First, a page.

Basic Economy fares are not new lower priced tickets. They’re the same lowest fares as before, just with new restrictions like an inability to assign seats in advance or bring on a rollaboard bag. Airlines are making travel on these fares more difficult hoping to get customers to spend more money to avoid them. Put another way, they’re a complicated price increase.
However at the same price Southwest, JetBlue, and Alaska are much better values than United (or American where they offer these fares).
Previously United and American claimed most customers were buying up to more expensive fares to avoid basic economy. I suggested they were only saying those who bought tickets from them were often buying higher fares and they were telling us nothing about customers who were booking away onto other airlines.
This time Kirby suggested that some customers are paying more as hoped, while others book away. They’re willing to lose business in the short term because they believe competitors will follow them.
We’ve got basic economy rolled out across the system, but we’ve been for the last couple of months, one of our big competitors essentially hasn’t rolled it out. They’ve got it in less than 1% of their system. There are a bunch of places where we’ve been uncompetitive from a pricing perspective. Normally we worry a lot about pricing competitiveness in the near term. We’ve been willing to be uncompetitive on price in the short term as we try to get this sorted out what it’s going to look like for the next 20 years instead of worrying about the next 2 months. I think by the end of the year we’ll have a position where everyone all the big network carriers will have rolled out Basic Economy throughout their whole system. And at that point I think Basic Economy will be more of a tailwind. It’s less of a tailwind right now because you can get our standard product on our competitors for the same price you can get Basic Economy on United. We get benefits from selling up more customers but I’m sure we lose some share as a result of that as well.
This is very simple, though many readers have inexplicably disagreed with me: United is offering less value at the same price as competitors. Some customers won’t know this (Expedia for instance doesn’t do a great job educating customers about the difference in these types of fares). But enough will know the difference and book airlines offering non-basic economy type fares when United offers more restrictive fares.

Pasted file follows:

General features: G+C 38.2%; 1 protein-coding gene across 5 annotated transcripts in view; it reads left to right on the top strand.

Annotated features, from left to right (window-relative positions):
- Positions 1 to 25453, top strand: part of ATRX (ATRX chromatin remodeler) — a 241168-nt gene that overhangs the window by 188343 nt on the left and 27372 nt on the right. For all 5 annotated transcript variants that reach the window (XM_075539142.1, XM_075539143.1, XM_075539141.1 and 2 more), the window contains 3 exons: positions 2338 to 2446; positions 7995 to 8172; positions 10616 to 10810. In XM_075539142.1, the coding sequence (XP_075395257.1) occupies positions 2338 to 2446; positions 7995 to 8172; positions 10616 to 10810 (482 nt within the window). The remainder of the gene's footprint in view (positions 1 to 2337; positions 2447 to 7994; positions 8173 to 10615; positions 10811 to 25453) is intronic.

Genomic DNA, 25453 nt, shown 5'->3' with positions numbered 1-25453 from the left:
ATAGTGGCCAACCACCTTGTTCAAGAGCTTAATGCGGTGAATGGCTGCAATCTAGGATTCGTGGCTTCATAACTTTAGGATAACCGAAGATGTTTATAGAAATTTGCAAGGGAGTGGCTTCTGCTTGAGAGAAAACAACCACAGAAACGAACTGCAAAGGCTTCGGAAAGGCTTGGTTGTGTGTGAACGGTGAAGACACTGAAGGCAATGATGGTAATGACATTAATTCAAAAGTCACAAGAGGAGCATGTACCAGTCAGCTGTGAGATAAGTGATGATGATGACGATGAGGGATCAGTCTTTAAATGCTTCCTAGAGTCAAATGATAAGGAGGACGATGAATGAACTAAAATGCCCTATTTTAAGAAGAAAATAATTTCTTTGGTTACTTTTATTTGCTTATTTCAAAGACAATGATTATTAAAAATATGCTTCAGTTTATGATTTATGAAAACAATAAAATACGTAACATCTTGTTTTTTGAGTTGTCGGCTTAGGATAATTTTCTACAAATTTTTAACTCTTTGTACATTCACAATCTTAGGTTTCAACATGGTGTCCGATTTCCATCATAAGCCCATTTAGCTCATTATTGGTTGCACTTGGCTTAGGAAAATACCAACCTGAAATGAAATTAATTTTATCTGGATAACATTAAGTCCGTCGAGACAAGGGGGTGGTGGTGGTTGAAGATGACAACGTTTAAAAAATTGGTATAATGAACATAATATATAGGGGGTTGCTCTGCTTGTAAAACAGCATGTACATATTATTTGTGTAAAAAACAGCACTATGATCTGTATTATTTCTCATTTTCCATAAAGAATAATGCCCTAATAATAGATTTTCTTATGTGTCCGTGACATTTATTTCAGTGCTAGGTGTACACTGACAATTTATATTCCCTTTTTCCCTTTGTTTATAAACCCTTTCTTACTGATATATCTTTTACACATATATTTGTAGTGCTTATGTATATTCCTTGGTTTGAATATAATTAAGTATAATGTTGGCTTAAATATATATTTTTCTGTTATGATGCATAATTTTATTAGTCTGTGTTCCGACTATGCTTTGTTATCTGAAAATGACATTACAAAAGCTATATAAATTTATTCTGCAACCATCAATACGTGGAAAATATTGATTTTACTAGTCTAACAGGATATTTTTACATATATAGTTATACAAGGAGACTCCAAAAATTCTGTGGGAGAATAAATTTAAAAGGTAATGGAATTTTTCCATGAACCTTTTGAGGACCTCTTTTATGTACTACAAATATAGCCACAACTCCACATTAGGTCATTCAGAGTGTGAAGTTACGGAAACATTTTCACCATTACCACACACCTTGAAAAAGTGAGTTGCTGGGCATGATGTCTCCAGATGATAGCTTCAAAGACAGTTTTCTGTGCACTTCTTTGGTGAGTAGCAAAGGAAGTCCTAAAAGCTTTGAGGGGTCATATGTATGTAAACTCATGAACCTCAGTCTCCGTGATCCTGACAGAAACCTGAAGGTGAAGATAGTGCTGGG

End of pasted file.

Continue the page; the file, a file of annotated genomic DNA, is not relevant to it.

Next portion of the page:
These fares aren’t cheaper, and Scott Kirby reiterates this. Basic Economy is effectively a fare increase, albeit a complicated one. By offering Basic Economy fares at the price others are offering regular fares, like-to-like United may be $15 or more each way more expensive.
And as a result people are booking away from United. Kirby admits United is losing business from Basic Economy.
American Airlines right now is at a competitive advantage in not offering these fares in all markets. Kirby concedes that people are booking American instead of United because they’re a better value. Nonetheless American is likely to consider to play the Greater Fool and give up that advantage.
Once that happens there will be fewer options that are better than United, and United will lose less business as a result of Basic Economy fares. But Southwest is still the biggest domestic airline and they offer customers a better deal. So does JetBlue and Alaska. So they’ll continue to bleed business — just not as much.
[…] CEO Scott Kirby recently blamed their basic economy woes on the fact that American hasn’t rolled it out systemwide yet, […]